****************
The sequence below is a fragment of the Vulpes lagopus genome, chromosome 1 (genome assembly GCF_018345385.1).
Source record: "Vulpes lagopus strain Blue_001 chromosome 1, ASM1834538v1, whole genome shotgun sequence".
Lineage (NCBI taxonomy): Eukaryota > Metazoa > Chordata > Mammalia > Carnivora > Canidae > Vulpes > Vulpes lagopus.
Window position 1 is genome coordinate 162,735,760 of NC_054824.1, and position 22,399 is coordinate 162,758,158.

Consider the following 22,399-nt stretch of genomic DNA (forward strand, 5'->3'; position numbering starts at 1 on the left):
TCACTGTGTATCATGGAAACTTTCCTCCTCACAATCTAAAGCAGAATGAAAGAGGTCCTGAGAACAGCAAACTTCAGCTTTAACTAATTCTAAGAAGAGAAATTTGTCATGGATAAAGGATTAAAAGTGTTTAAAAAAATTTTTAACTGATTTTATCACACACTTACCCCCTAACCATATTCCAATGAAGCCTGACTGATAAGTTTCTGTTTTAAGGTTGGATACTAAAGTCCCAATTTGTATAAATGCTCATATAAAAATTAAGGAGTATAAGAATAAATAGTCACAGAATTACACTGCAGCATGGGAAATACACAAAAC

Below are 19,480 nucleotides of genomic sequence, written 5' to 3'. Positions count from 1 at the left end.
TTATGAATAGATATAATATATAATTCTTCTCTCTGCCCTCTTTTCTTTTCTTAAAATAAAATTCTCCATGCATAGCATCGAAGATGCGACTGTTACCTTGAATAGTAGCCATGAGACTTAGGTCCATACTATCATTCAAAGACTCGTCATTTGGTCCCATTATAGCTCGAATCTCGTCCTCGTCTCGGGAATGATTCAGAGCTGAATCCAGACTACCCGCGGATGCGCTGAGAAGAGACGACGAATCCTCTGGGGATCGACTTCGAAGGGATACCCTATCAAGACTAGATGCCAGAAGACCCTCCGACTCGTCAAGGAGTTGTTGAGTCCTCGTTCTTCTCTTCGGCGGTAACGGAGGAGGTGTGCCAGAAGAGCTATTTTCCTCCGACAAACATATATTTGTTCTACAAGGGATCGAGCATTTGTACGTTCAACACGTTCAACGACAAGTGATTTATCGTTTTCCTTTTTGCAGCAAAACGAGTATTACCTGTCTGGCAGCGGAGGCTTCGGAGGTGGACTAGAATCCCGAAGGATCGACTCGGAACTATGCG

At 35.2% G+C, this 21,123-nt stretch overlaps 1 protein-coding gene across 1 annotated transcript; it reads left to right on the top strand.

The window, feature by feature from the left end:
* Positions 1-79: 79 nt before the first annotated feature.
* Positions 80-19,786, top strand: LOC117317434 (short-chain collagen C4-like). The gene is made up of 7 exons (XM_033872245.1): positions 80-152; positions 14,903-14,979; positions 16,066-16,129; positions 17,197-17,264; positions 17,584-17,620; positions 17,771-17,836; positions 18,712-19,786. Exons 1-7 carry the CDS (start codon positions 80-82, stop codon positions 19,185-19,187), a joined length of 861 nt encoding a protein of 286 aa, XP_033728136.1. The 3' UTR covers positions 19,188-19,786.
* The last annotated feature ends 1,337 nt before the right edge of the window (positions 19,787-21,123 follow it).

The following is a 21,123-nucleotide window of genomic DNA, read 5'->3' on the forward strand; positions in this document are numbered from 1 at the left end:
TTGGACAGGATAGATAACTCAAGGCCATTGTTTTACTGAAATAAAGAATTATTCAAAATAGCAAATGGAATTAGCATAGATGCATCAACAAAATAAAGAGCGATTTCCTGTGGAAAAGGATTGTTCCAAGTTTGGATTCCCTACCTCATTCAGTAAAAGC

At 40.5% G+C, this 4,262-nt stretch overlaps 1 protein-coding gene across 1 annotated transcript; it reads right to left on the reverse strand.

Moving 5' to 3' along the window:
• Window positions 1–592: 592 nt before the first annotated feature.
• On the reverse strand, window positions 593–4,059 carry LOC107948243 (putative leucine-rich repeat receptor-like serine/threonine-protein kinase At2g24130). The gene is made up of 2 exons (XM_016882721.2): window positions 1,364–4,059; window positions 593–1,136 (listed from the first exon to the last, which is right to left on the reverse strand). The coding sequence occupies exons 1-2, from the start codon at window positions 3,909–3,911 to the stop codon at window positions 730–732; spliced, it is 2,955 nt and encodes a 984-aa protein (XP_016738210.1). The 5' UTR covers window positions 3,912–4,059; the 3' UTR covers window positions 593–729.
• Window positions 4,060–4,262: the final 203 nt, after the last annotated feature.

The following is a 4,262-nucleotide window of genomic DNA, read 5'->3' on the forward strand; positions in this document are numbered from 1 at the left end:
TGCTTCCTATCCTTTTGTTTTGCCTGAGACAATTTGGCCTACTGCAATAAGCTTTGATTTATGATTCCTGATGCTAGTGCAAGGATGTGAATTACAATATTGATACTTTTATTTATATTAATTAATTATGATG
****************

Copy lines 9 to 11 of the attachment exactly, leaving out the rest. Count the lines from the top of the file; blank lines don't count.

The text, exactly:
At 35.2% G+C, this 21,123-nt stretch overlaps 1 protein-coding gene across 1 annotated transcript; it reads left to right on the top strand.

The window, feature by feature from the left end:
* Positions 1-79: 79 nt before the first annotated feature.